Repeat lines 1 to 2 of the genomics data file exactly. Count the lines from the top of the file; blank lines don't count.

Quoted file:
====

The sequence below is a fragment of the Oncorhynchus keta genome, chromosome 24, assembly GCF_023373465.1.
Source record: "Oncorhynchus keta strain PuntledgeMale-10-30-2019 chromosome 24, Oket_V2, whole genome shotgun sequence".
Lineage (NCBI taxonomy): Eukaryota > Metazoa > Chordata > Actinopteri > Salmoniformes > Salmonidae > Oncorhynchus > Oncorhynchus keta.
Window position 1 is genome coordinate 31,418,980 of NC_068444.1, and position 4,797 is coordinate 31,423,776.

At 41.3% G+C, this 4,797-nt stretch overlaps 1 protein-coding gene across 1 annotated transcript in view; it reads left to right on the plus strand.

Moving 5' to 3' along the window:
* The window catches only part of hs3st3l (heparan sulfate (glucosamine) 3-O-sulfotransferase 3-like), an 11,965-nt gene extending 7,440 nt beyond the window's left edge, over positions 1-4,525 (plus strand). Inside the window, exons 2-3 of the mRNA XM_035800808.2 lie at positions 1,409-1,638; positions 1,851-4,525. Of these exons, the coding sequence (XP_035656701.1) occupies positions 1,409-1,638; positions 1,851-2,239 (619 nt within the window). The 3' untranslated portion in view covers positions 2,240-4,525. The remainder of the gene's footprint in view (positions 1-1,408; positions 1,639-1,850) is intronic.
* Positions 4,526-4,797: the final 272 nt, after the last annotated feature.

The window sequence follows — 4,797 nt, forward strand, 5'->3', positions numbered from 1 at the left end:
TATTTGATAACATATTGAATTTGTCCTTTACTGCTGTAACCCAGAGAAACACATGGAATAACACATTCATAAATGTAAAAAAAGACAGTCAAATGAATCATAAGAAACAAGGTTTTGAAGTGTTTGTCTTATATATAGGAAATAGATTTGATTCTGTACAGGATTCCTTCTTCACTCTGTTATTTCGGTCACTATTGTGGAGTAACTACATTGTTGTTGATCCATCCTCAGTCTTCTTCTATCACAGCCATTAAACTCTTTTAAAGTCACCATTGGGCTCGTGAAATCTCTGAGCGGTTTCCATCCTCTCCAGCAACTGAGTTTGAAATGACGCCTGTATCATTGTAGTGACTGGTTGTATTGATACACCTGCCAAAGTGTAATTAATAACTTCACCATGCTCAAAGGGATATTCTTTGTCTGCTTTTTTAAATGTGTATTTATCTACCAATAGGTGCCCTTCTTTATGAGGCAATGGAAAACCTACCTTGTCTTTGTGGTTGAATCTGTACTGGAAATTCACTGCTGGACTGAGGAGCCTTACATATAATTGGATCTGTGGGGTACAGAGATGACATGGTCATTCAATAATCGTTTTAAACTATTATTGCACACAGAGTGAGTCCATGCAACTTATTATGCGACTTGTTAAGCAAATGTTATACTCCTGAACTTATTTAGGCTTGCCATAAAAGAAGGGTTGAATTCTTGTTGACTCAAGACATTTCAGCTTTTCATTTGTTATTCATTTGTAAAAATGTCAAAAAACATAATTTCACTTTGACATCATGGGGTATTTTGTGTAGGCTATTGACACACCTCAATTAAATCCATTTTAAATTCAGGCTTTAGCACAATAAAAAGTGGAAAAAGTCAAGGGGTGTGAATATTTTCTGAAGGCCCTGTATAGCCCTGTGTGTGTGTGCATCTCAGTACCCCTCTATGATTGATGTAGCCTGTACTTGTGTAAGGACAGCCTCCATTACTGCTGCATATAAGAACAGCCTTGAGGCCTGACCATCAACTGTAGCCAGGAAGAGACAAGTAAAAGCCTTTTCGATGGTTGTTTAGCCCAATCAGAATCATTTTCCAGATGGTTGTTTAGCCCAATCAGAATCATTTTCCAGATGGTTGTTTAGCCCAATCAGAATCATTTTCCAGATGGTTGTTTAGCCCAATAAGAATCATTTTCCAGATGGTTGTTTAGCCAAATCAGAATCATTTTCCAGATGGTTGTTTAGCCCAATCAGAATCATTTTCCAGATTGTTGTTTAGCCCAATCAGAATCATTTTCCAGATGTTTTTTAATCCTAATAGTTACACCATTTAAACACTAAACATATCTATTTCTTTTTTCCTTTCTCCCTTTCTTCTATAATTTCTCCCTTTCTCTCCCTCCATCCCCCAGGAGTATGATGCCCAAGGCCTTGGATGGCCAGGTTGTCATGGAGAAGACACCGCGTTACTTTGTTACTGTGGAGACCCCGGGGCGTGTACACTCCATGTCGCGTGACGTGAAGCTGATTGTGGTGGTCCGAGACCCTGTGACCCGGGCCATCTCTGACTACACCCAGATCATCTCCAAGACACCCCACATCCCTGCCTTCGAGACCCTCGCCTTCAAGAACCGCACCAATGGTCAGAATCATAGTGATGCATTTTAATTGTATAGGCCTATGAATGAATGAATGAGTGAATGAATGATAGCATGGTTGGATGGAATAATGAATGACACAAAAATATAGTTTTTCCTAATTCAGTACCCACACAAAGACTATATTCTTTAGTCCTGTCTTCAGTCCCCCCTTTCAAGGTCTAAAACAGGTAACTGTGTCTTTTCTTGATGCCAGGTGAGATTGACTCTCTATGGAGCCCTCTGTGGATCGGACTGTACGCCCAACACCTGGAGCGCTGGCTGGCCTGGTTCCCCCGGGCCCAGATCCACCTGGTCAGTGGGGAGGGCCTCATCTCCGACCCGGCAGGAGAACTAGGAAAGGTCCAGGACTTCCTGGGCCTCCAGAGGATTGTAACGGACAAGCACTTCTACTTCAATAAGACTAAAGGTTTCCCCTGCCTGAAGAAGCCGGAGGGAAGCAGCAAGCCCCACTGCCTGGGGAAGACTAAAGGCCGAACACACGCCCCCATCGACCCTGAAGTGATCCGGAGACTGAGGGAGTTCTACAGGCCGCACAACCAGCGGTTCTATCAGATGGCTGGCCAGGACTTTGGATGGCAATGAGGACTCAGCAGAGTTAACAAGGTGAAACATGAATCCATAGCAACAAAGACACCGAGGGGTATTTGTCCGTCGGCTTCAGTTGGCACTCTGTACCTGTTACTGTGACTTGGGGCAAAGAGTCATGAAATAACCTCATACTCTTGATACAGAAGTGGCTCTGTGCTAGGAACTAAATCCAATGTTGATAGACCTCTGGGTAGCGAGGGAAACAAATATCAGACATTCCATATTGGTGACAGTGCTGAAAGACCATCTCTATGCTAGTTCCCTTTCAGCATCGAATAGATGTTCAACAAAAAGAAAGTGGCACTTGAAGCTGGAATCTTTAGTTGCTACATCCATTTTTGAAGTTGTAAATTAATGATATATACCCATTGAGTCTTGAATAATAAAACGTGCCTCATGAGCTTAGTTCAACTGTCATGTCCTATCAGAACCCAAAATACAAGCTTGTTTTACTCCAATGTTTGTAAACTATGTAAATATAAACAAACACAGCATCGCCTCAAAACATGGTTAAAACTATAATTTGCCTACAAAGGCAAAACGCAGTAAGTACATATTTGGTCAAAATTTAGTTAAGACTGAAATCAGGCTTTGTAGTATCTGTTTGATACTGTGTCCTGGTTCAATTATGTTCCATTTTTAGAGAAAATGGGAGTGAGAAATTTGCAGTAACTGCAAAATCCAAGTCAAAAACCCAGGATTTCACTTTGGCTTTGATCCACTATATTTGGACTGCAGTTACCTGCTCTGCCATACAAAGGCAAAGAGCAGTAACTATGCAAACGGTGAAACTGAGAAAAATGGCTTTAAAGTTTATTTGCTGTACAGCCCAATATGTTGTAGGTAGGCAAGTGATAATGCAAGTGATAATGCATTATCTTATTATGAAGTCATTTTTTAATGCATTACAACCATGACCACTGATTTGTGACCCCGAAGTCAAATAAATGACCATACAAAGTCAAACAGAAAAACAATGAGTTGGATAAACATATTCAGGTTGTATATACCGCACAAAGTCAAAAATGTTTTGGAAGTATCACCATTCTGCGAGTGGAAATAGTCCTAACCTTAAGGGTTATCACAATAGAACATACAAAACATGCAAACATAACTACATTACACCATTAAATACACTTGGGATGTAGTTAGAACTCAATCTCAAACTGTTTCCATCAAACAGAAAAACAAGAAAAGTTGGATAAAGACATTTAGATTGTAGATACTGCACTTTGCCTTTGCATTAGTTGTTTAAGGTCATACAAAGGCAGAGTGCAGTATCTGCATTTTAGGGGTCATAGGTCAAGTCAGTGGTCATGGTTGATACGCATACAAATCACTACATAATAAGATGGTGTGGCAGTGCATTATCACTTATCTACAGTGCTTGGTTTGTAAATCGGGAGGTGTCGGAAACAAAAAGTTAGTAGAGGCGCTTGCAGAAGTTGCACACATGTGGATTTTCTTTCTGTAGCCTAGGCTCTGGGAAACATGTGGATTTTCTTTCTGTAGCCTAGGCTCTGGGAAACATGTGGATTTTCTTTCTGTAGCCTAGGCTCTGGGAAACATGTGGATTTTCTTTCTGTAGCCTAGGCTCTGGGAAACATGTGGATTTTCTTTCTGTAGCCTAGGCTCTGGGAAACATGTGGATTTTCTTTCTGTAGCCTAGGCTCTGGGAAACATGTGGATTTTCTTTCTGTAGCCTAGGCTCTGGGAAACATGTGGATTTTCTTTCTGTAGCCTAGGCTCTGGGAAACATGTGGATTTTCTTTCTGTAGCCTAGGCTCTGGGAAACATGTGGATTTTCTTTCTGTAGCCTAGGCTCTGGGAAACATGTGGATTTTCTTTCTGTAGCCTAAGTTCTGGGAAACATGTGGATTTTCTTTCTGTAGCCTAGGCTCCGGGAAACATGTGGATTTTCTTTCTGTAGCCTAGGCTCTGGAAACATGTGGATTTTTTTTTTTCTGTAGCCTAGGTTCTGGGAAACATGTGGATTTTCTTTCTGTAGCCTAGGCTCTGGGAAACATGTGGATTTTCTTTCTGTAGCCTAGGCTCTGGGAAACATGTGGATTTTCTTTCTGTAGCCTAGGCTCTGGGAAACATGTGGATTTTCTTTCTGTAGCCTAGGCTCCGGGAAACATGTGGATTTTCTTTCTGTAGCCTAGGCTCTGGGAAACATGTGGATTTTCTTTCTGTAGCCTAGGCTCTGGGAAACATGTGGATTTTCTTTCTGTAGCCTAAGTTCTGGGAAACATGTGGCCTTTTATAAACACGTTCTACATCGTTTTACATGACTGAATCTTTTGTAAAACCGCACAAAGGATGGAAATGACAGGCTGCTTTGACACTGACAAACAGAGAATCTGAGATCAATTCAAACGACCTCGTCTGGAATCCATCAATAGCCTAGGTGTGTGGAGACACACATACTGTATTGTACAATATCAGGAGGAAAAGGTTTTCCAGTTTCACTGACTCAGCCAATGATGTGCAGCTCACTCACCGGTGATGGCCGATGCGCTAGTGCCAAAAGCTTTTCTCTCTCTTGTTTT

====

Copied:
The sequence below is a fragment of the Oncorhynchus keta genome, chromosome 24, assembly GCF_023373465.1.
Source record: "Oncorhynchus keta strain PuntledgeMale-10-30-2019 chromosome 24, Oket_V2, whole genome shotgun sequence".